Bluefin are the largest tunas in the world and survive up to 40 years. Three species of bluefin are found in three different zones: Atlantic, Pacific, and Southern. Among these, the bluefin found in the Atlantic Ocean is the largest and most endangered species.
African Wild Dog (Lycaon pictus)
The African Wild Dogs are found in South Africa, especially Tanzania and northern Mozambique.Human intervention, loss of habitat and spreading of diseases like rabies are the main threats to these wild dogs.
Yangtze Finless Porpoise (Neophocaenaasiaeorientalis ssp. Asiaeorientalis)
The Yangtze River, which is known to be the longest river in Asia, is home to two species of dolphin: the Yangtze finless porpoise and the Baiji dolphin. However, the Baiji dolphin was declared functionally extinct in 2006. Increases in fishing activities have resulted in a decrease in the population of the species.
Bonobo (Pan paniscus)
Bonobos also have 98.7% on their DNA similar to humans like Chimpanzee. They are usually smaller and darker than chimpanzees. These species are only found in the Democratic Republic of Congo (DRC). Civil conflict and poaching are the main threat to the species.
Galapagos Penguin (Spheniscus mendiculus)
This species of penguin isonly found north of the Equator and in Galapagos. They are one of the smallest penguin species in the world. It is threatened by pollution and climate change.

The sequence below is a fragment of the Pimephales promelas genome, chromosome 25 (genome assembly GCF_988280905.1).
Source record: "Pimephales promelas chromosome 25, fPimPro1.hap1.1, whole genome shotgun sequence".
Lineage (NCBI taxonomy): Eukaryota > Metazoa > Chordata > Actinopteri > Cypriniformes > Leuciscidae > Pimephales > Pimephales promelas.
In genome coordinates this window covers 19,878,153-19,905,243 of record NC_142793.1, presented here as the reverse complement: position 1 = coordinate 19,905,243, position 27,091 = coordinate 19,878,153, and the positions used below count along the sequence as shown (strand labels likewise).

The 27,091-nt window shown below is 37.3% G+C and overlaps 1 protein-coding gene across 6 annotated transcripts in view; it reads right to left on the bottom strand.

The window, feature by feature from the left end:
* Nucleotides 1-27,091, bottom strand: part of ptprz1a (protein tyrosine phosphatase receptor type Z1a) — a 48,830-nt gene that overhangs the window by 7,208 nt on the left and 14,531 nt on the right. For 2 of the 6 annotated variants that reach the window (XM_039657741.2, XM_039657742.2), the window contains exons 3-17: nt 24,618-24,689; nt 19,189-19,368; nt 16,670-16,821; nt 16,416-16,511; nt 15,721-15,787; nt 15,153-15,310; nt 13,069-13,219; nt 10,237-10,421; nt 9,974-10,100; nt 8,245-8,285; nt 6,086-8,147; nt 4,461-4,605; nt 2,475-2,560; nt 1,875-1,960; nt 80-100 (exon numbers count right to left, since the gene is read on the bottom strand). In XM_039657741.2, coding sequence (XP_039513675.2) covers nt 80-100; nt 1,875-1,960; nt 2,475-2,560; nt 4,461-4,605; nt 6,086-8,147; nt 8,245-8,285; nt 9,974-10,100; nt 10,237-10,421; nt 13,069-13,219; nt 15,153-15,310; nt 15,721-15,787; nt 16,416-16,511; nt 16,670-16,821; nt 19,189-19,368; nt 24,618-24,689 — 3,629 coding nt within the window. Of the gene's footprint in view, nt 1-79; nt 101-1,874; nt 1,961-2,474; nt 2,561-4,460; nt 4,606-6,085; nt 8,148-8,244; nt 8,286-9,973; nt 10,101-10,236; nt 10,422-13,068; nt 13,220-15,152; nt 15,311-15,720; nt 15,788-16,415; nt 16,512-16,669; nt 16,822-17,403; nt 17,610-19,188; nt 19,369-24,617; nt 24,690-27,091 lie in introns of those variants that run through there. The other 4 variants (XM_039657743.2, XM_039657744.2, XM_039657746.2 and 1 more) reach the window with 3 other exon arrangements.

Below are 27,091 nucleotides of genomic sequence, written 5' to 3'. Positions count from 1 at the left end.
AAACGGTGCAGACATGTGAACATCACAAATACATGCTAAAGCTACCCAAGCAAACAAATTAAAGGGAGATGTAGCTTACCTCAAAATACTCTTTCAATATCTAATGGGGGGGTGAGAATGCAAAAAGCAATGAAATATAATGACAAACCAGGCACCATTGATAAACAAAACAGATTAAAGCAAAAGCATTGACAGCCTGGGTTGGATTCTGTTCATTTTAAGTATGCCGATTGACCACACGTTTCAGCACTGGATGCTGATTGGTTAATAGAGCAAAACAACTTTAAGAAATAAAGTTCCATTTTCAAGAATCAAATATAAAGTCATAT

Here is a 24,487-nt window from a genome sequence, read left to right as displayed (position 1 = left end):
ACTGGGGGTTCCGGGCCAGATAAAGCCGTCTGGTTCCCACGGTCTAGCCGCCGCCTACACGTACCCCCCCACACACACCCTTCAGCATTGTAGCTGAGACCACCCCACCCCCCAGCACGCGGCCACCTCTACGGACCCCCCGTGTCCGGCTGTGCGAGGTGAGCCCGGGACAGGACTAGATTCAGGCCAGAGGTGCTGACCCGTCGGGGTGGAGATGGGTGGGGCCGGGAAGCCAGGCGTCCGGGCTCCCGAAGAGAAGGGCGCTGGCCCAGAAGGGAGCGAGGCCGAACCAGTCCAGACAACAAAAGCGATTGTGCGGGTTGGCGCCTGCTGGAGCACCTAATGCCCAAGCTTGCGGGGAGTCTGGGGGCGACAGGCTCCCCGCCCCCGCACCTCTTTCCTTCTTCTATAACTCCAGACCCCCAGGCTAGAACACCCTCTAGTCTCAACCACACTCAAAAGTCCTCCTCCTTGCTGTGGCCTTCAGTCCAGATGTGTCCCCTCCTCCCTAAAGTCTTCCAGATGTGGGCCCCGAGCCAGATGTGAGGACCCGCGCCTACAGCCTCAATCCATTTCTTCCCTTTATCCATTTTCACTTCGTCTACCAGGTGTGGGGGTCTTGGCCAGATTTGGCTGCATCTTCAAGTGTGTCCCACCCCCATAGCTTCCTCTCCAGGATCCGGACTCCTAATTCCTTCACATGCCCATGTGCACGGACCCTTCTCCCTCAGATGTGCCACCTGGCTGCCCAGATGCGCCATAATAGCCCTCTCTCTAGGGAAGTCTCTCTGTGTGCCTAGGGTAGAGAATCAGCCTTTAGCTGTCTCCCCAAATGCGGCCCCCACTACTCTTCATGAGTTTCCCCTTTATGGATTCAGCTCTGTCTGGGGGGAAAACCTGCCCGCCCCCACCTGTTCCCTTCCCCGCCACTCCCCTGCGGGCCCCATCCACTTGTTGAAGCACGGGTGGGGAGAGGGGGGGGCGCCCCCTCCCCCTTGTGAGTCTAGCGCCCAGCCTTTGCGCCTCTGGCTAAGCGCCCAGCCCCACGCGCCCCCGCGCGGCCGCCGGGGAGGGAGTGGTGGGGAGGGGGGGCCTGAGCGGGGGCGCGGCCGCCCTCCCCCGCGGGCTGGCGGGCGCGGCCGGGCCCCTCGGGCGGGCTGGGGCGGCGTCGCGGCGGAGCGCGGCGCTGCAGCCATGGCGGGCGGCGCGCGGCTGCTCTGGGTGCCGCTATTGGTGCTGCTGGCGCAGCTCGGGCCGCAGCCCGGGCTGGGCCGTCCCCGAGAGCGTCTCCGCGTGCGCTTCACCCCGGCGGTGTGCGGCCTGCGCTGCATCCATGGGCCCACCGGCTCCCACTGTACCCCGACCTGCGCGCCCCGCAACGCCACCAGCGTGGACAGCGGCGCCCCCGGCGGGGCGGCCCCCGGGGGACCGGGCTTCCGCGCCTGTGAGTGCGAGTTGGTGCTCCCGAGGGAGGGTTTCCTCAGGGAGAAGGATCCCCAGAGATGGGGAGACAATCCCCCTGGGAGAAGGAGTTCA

Hawksbill Turtle (Eretmochelys imbricata)
Hawksbills are named after their narrow and pointed beak. This turtle has distinctive coloured and patterned shells, making them highly valuable for their ‘tortoiseshell’ in the markets. Some of the reasons for their population decrease are loss of nesting place, over harvesting of their eggs, pollution and poaching.
Bornean Orangutan (Pongo pygmaeus)
Bornean orangutans are found on Borneo and Sumatra island. Their population has declined more than 50 percent in the last 60 years.
Humphead Wrasse (Cheilinus undulatus)
This fish is the largest fish that dwell in coral reefs. Illegal and destructive fishing methods destroy the reef habitats and their population.
Giant Panda (Ailuropoda melanoleuca)
This adorable creature is the rarest bear species in the world. This species can consume 26 to 84 pounds of bamboo daily. Habitat loss is a huge threat to the wild pandas.
Red Panda (Ailurus fulgens)
The red panda has a bear-like body with thick reddish fur. Almost 50% of the species habitat is in the Eastern Himalayas and remaining in Southwestern China.
Bengal Tiger (Panthera tigristigris)
The Bengal tiger is primarily found in India but they have been spotted in other east Asian countries including Nepal, Bhutan and China. Poaching and habitat loss are the main reasons for the decline of their population. The skin and their body parts are sold for fashion and medicinal uses.
Snow Leopard (Panthera uncia)
This leopard species inhabits cold and rocky mountaintops across Central Asia. Climate change poses the greatest threat to the animal.
Sumatran Orangutan (Pongo abelii)
The Sumatran Orangutans are found in the tropical rainforests of Sumatra. Their population has declined to 85 percent over the last 75 years. Deforestation and logging of the Sumatran rainforest are the reasons for the fall of the species.
Indus River Dolphin (Platanista minor)
This dolphin is found in the freshwaters of the Indus River in South Asia. Their population decreases after an irrigation system was built in the Indus river and they often fall in the hands of the fisherman.
Black Spider Monkey (Ateles paniscus)
Black Spider Monkey is also known as the Guiana or red-faced spider monkey. Hunting and deforestation in the Amazon leads to reduction of the species.